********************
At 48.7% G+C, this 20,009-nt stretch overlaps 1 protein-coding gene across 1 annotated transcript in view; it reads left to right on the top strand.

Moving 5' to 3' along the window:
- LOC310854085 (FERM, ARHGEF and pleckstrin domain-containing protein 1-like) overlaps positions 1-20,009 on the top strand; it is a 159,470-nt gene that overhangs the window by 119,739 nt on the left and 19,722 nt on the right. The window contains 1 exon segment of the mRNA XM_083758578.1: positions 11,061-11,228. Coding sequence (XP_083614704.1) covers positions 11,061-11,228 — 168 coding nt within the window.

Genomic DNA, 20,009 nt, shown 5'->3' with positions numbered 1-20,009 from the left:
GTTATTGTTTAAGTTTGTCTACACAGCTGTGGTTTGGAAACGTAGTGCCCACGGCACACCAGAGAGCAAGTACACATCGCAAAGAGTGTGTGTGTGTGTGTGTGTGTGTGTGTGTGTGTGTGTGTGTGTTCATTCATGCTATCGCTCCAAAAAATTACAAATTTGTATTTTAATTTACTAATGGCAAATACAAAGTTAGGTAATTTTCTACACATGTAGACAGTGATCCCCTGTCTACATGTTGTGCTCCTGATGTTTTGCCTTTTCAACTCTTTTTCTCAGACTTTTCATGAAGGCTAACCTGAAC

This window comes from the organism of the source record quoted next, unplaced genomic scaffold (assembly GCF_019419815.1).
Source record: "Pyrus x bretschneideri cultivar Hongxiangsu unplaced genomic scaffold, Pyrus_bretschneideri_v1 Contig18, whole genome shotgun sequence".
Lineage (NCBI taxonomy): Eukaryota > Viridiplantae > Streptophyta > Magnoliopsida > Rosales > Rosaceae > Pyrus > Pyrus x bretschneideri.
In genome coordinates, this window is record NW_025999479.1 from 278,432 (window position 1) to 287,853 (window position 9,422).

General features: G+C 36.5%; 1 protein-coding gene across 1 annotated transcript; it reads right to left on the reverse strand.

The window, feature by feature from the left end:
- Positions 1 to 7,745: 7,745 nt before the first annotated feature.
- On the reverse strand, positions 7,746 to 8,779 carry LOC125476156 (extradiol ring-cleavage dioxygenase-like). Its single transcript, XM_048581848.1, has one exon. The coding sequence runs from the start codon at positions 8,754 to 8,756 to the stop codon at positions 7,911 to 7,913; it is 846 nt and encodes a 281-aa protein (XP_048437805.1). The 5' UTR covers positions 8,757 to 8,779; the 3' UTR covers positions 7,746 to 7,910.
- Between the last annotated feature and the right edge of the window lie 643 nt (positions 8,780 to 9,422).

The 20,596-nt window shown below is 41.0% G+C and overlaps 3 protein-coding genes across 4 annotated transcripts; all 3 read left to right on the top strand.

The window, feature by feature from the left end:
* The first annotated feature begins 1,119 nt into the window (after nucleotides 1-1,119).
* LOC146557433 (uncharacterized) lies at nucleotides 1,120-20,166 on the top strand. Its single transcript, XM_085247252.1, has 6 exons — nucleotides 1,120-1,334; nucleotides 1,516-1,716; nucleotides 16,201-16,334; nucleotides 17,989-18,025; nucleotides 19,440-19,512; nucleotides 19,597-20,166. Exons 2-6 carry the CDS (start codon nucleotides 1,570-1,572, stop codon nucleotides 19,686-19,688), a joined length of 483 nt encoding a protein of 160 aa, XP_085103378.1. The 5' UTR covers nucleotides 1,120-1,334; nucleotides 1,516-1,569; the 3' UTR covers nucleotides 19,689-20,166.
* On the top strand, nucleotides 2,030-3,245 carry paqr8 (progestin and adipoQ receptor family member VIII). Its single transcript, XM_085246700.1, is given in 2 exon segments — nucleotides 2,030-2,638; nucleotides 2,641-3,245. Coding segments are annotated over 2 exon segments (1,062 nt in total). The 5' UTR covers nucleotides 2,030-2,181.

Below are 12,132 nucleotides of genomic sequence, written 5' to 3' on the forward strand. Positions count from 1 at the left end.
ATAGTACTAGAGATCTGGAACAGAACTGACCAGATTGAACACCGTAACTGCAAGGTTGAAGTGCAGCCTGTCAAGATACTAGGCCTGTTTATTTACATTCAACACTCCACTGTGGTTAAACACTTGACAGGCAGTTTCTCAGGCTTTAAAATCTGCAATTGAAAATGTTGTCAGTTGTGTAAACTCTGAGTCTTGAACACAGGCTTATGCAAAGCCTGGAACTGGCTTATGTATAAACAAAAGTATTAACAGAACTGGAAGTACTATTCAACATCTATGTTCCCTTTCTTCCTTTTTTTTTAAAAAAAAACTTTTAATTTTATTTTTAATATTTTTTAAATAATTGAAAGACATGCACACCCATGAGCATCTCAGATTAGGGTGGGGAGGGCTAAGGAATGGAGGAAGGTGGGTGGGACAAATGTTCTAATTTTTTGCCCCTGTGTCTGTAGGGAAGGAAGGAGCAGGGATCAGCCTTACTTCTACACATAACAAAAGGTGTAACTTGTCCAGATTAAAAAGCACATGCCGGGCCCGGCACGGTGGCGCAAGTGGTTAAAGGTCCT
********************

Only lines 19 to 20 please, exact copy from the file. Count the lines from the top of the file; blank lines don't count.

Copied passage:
* On the top strand, nucleotides 2,030-3,245 carry paqr8 (progestin and adipoQ receptor family member VIII). Its single transcript, XM_085246700.1, is given in 2 exon segments — nucleotides 2,030-2,638; nucleotides 2,641-3,245. Coding segments are annotated over 2 exon segments (1,062 nt in total). The 5' UTR covers nucleotides 2,030-2,181.

Below are 12,132 nucleotides of genomic sequence, written 5' to 3' on the forward strand. Positions count from 1 at the left end.